What's the big idea?
The use of augmented and virtual reality to revolutionise the way we teach future generations of doctors. My company, Medical Realities, uses clinicians and people with experience in film production, animation, CGI graphics and code to do so, and we’ve experimented with wearable technology to stream operations live.
What do the broadcasts involve?
Two years ago we used Google Glass to stream an operation to 14,000 people in 118 countries. We then streamed a VR operation in April last year to 55,000 people in 140 countries using a 360-degree camera. In November, we used Snapchat Spectacles to run our first experiment with a social media platform. That went viral — it’s been watched by around a million people.
What’s the purpose of these broadcasts?
They’re for medical students, surgical trainees and doctors but also for the public. One thing I try to do is demystify the whole process. And it’s important to highlight the patients who help support this, because they want to be part of this innovation.
The aim is to make healthcare and surgical access more equitable by training people in parts of the world where they don’t have the resources to do things better. With a smartphone, a free app and a basic streaming connection, you’re getting high fidelity at a low cost, and while this isn’t a replacement for physical training, it’s better than being in the operating theatre at the back of the room and not actually engaging.
What does the future hold for Medical Realities’ technology?
We’re developing haptic feedback, allowing you to ‘touch’ and ‘feel’ within the virtual space. Over the next 30 years, we’re looking at autonomous treatments, where doctors are augmented by robots or advanced artificial intelligence, which will do a lot of the work for them.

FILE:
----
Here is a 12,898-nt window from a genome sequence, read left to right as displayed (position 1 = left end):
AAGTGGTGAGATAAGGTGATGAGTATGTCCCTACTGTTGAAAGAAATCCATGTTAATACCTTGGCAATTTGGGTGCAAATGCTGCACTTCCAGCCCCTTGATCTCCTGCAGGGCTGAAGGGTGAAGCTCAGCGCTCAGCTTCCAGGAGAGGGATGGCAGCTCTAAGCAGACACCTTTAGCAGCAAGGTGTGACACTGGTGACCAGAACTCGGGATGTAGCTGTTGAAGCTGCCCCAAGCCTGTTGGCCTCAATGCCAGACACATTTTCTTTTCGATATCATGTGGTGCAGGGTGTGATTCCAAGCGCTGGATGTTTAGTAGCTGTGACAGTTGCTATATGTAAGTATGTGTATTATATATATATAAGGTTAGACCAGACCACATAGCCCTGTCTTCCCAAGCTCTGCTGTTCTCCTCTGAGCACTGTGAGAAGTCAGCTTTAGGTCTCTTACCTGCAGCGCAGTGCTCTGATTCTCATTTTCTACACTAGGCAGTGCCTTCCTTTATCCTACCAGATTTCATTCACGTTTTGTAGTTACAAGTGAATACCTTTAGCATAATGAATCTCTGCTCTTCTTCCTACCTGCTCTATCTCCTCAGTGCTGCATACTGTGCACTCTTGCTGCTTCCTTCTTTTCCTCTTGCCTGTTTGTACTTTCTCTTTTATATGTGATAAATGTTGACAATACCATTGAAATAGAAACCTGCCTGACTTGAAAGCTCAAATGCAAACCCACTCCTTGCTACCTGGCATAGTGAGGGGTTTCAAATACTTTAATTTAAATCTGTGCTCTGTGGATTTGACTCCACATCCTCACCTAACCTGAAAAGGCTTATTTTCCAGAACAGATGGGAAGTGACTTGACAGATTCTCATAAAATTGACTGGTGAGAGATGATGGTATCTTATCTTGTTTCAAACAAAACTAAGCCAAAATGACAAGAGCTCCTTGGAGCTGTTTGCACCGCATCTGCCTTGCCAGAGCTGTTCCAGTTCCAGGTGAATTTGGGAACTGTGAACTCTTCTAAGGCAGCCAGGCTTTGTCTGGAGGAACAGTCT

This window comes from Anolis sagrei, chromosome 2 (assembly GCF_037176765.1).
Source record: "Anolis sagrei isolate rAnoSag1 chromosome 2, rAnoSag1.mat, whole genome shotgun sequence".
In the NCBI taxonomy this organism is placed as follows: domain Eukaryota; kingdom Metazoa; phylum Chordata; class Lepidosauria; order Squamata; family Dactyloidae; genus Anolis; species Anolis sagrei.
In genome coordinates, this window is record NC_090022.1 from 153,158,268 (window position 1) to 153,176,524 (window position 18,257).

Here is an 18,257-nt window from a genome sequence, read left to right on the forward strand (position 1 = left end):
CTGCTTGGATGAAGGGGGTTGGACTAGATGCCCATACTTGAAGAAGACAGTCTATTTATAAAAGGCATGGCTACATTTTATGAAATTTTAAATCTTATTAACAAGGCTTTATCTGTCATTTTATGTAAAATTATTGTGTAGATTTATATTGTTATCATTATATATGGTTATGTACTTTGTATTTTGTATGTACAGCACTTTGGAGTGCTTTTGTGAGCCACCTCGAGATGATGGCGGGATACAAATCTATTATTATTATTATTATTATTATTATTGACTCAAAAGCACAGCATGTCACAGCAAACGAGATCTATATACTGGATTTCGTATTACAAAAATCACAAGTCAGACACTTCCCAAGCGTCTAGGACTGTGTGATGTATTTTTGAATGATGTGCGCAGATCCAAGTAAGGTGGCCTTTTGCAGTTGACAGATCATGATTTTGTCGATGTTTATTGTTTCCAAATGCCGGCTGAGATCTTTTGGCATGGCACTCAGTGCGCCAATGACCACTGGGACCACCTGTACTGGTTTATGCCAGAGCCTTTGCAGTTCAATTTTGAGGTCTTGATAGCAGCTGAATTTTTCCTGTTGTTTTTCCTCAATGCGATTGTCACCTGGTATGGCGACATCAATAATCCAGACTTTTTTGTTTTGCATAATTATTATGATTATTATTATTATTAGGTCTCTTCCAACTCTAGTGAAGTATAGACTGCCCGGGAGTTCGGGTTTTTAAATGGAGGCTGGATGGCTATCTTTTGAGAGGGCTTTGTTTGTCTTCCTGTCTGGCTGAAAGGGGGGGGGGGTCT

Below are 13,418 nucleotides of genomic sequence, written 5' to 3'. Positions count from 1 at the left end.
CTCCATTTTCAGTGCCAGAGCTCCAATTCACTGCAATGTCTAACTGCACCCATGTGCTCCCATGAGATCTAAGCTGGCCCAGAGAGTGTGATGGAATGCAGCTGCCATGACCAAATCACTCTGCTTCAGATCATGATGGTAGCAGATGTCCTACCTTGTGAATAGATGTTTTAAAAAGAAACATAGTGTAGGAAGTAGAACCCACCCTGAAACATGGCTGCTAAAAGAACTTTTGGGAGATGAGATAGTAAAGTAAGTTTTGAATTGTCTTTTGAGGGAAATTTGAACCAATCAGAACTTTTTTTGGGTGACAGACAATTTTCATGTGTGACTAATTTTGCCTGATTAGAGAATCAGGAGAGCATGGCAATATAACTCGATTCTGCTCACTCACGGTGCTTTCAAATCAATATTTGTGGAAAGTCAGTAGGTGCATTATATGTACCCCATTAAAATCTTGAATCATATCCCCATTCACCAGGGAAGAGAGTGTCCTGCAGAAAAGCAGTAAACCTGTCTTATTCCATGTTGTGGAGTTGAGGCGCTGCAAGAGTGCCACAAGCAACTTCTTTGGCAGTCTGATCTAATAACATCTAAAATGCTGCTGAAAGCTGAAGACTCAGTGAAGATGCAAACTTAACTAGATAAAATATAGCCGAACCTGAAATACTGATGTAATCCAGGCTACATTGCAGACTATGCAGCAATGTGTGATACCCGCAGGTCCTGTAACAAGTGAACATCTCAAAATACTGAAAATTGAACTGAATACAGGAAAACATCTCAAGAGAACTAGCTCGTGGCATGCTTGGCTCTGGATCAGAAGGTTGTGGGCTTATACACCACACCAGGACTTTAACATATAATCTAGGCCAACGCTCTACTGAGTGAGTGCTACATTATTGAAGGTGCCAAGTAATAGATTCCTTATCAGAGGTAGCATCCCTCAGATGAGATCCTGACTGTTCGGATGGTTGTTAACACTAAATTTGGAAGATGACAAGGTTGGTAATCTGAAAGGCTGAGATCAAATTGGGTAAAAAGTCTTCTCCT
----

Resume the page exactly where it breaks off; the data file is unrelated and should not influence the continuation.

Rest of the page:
Artificial intelligence is already happening and in a few years will be the first point of contact for most patients because you can create an algorithm that will give you a diagnosis, treatment and prescription.
Then the bigger picture is looking at Elon Musk’s vision of going to Mars. How do you treat people remotely in space? This is really outside the box in terms of how we’d use 3D-printing and remote and autonomous doctors.
What obstacles do you foresee?
All this might make things more efficient in terms of cost but the downside is the adoption — are the patients going to be happy? We also have to answer questions about responsibility, the legal framework, the ethics, the confidentiality… and most surgeons don’t really want to change their clinical practice.
I think the NHS is getting used to innovation but it’s still difficult to create a system where innovation is disseminated across the organisation quickly. Changing will be difficult.
Professor Shafi Ahmed is a general surgeon at the Royal Hospital London, associate dean at St Bartholemew’s, and a council member of the Royal College of Surgeons of England. He’ll also be speaking at the Cannes Lions International Festival Of Creativity, which is in Cannes between June 17 and 24, canneslions.com